bridges vol. 10, June 2006 / OpEds & Commentaries
by Robert Huber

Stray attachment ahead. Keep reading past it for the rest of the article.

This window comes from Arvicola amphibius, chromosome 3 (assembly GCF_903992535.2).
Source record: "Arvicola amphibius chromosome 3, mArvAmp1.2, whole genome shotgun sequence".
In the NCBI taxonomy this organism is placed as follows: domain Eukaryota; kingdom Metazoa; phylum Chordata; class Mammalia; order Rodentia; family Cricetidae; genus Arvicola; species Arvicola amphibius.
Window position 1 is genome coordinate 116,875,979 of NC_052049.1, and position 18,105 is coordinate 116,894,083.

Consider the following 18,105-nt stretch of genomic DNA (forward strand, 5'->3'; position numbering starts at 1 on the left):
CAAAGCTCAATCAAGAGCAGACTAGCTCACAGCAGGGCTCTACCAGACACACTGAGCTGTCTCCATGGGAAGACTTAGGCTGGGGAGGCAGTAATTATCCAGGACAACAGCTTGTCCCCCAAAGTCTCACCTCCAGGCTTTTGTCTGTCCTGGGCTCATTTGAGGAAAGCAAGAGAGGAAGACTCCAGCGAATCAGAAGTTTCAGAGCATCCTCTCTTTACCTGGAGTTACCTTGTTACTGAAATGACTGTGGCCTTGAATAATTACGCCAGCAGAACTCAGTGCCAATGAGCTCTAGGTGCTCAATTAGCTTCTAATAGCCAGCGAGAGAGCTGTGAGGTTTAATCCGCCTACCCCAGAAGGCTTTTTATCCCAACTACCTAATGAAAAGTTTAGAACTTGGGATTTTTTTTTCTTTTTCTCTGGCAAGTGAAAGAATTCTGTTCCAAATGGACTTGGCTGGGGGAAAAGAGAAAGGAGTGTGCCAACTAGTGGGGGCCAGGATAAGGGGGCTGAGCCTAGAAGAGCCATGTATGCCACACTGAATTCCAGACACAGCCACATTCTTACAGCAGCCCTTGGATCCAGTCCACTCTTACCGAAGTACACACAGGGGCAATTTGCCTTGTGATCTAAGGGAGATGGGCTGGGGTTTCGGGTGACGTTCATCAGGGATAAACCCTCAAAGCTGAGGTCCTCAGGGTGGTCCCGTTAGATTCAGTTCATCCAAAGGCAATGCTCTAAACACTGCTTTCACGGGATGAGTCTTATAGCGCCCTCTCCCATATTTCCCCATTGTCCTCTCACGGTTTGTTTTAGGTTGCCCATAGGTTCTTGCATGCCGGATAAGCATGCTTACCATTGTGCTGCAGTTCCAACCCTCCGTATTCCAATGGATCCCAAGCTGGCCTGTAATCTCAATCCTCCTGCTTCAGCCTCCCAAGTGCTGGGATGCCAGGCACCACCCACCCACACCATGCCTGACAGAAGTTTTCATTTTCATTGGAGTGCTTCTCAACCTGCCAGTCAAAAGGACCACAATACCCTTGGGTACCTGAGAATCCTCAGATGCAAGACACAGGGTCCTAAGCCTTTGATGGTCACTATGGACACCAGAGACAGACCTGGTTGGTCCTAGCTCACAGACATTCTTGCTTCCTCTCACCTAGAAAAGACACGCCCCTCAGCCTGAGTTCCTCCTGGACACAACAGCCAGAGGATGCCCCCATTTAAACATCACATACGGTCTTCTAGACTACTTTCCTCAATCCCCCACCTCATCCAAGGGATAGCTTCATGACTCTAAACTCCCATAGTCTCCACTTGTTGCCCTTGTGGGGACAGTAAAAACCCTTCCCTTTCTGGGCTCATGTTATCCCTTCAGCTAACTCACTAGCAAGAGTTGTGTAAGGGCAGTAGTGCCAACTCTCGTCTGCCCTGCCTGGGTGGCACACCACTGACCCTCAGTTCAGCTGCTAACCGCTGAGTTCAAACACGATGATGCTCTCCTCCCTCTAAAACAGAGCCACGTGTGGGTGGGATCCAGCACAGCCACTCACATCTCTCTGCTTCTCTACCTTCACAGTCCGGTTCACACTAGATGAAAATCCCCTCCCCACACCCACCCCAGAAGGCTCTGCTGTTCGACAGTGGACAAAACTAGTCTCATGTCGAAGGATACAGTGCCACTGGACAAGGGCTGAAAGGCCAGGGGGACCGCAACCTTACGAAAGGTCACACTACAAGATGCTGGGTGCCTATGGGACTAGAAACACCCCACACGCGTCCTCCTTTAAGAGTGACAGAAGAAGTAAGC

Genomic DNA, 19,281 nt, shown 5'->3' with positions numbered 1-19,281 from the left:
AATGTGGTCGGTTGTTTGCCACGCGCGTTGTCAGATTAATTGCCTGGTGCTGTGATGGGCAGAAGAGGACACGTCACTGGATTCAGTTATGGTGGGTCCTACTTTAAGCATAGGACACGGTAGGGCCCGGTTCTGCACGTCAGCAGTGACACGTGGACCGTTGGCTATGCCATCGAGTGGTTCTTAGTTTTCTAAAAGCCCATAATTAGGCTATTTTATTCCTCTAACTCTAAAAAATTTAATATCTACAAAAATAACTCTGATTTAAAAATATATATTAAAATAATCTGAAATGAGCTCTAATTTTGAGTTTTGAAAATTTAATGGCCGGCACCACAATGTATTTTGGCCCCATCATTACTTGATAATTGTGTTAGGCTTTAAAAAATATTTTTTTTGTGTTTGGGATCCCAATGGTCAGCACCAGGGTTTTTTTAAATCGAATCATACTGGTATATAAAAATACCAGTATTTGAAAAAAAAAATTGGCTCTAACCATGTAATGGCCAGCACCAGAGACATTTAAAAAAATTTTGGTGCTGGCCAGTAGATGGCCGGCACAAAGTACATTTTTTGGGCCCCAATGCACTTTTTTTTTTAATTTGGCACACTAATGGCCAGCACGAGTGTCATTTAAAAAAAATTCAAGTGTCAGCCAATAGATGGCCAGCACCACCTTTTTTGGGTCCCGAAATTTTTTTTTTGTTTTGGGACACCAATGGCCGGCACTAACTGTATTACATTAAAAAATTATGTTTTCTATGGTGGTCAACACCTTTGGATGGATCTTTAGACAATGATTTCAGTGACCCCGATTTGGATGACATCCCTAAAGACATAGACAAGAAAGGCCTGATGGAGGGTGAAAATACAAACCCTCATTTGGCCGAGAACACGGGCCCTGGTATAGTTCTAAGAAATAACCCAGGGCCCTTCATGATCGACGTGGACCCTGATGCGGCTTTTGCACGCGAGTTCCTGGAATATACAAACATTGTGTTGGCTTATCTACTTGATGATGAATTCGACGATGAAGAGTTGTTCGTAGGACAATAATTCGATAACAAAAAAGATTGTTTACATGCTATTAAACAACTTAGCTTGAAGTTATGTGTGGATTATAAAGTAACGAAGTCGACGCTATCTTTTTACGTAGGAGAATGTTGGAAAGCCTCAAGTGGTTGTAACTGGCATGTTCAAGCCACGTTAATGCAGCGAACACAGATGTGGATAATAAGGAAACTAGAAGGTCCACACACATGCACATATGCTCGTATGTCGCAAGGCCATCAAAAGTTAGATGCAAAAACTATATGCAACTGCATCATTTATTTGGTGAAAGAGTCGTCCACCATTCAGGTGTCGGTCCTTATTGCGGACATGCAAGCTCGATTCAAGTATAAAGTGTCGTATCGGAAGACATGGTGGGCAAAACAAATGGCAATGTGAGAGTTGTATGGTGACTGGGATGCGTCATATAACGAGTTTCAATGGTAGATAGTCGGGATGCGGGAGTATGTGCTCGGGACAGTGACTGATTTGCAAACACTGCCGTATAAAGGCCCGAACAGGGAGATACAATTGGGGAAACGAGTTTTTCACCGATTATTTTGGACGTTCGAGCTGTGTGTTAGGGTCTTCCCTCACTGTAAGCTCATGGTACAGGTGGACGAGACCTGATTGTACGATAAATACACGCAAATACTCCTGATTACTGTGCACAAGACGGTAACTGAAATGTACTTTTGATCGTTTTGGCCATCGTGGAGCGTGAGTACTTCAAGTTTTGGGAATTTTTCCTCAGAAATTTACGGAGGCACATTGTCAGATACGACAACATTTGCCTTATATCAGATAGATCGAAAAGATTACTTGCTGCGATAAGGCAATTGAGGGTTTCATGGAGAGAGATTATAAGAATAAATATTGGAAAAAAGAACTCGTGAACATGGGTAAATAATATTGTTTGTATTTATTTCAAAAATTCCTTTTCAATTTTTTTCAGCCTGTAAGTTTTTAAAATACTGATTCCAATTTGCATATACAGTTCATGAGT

Careers in science are truly strange and slippery beasts. Principally, a doctorate in the natural sciences attests to competence in analytical thinking consistent with the scientific method. With such a degree in hand, recipients may subsequently find themselves in jobs as diverse as directing applied biomedical research groups in the private sector, balancing research and teaching expectations in college departments, or managing decision-making processes in organizations with a stake in scientific discoveries. Achieving success in any of these career paths, however, demands expertise that goes well beyond a mere talent for methodical thinking. Critical skills include the ability to teach and mentor students, to manage and motivate a team of research associates, and to acquire research funds from government and private sources.
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